Once upon a time, I was actually an insurance agent. (Okay, I admit it: I still am.) I was a broke college student and the only companies that would have me were the local restaurants and the insurance agencies. Well, being a waiter gets old pretty fast, so it wasn’t long before I gave insurance a shot.
In the process of signing contracts, getting trained, and selling insurance products, I kept asking myself the same thing over and over again.
“Am I the slimy insurance agent now?” I wondered if I started looking like the evil car salesman.
Which led me to the next logical question, “Is this insurance company… evil?”
In other words, will this insurance company pay when it’s time to pay? Will this company put the customer first, or is it all about profits? Is there something to this whole “mutual vs. stock” debate?
Well, after five years as an insurance broker, I think I can answer some of these questions successfully.
First: Are insurance companies evil?
Second: Are insurance agents immoral?
Well, the answer is probably “No…” with only slight hesitation at the end and a gentle tugging at my collar. In part, the feeling of “evilness” comes from a combination of the company seeking profits, and the acts of the occasional desperate insurance agent seeking commissions. This sort of situation can lead the company to push more profitable, but less appropriate, products onto their agents, and the agents to sell high commission products even when it may not be in the best interest of the clients. Both pitfalls can be avoided simply by educating yourself before shopping for insurance.
Having said that, there are certainly a few times in which the behaviors of an insurance company have a distinct flavor of “evil.” Here are three such circumstances.
1. When they want to be paid even before their own clients.
I was reading on the blog of Las Vegas personal injury attorney, Ryan Anderson, who pointed out the astonishing idea that some insurance companies feel that they are first in line to receive compensation after a lawsuit, even before their own client. The article is a little dense, but Ryan contends that the rulings of the courts are pretty clear and this prevents the insurance companies from actually winning such an argument, but it’s shocking that they would even try to make such a contestation.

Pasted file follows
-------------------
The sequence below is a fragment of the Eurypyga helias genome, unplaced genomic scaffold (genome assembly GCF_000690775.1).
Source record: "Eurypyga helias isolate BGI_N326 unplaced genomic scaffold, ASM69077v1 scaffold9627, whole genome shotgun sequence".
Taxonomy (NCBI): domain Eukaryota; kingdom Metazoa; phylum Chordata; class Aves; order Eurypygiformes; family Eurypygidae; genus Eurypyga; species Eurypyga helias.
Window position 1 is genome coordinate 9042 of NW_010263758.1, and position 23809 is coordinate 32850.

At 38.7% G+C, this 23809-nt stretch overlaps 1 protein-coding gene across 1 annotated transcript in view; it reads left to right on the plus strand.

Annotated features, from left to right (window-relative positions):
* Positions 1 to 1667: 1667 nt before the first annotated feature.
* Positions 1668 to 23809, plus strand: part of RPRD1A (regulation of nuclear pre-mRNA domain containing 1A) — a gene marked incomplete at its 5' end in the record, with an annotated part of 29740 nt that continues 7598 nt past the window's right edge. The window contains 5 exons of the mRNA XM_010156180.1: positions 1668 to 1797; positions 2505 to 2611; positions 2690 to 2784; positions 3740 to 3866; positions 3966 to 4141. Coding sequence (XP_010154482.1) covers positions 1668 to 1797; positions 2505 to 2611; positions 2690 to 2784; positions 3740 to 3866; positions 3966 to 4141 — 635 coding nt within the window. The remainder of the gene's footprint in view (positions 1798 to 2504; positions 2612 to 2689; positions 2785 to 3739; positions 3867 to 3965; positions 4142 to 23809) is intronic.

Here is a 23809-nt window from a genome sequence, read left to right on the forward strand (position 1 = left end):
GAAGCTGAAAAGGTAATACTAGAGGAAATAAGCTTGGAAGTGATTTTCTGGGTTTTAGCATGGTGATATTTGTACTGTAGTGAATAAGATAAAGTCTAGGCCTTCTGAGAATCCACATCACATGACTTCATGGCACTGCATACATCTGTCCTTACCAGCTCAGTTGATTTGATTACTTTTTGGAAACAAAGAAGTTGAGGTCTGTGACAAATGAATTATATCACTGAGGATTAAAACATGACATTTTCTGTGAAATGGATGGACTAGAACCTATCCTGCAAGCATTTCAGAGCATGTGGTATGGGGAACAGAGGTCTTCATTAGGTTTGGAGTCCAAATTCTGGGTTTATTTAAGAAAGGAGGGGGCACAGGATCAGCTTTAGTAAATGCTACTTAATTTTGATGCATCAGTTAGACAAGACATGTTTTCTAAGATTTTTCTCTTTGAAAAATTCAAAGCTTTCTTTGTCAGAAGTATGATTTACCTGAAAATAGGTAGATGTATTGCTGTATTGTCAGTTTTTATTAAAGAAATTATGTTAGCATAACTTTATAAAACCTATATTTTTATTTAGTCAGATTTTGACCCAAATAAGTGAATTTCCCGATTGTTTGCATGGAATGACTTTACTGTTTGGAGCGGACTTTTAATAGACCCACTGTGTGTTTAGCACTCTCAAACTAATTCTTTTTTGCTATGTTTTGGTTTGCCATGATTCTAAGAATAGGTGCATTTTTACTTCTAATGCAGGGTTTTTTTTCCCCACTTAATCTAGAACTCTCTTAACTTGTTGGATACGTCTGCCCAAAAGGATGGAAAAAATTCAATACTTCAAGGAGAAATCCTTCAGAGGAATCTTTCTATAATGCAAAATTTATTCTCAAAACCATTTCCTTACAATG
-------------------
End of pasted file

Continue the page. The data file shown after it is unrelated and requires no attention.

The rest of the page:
2. When they try to trick accident victims.
I probably shouldn’t share this story, but it’s a good one. An associate of mine at Richards and Associates used to work as an attorney for a large law firm which represented some insurance companies. He once told me that the insurance company would look at a case and think about how much they expected to pay. If it was pretty high, and the injured person was pretty poor, they would try this tactic: Call up the injured client, offer a low-ball amount, but then say “we’re not authorized to offer more than that in dollar amounts because the bosses think it makes us look bad. But we can probably offer you this amount PLUS a new car, all expenses paid.” The client would get all excited, as if they had just won on The Price is Right, and take an offer with a value in the low tens of thousands when they could have easily won and received many hundreds of thousands.
3. When they abandon humanity for policy.
While working in the insurance industry I had many opportunities to speak with underwriters – those people who basically have the final decision on who gets approved and who gets denied. In one case I had met a lovely young couple who had tried to get pregnant and failed. They had given up and were working on adopting. Yet, because they had tried once to use fertility treatments, no health insurance company would cover them at all. For anything.
I was appalled. I spoke with underwriters at each company, explaining that they were willing to sign any documentation, attesting that they were no longer going to try and get pregnant. Nevertheless, each health insurance company had a strict standard which would not allow this otherwise healthy couple to purchase a policy.
Finally, after dozens of phone calls, I reached an underwriter at Assurant who actually listened to the circumstances of the case and made an exception for us. Hooray for humanity!
Happily, these three examples are the abnormality and not the standard for most modern insurance companies. The reality of online reviews, and social media means that the insurance companies simply can’t get away with the shady behavior that overshadowed their entire industry just a decade ago. For the most part, when people ask me, “which is the best insurance company?” I say “Whichever is the cheapest.” But I admit I usually cross my fingers and hope that it’s true. The reality is we just never know when an insurance company is going to turn on us.
Greg Hamblin is a writer, online marketer, insurance broker, father, and all-around nice guy. He likes to tell it like it is and thinks honesty is the best policy. Can he talk to you about a life insurance review? Seriously, this indexed universal life product is just the thing for you!
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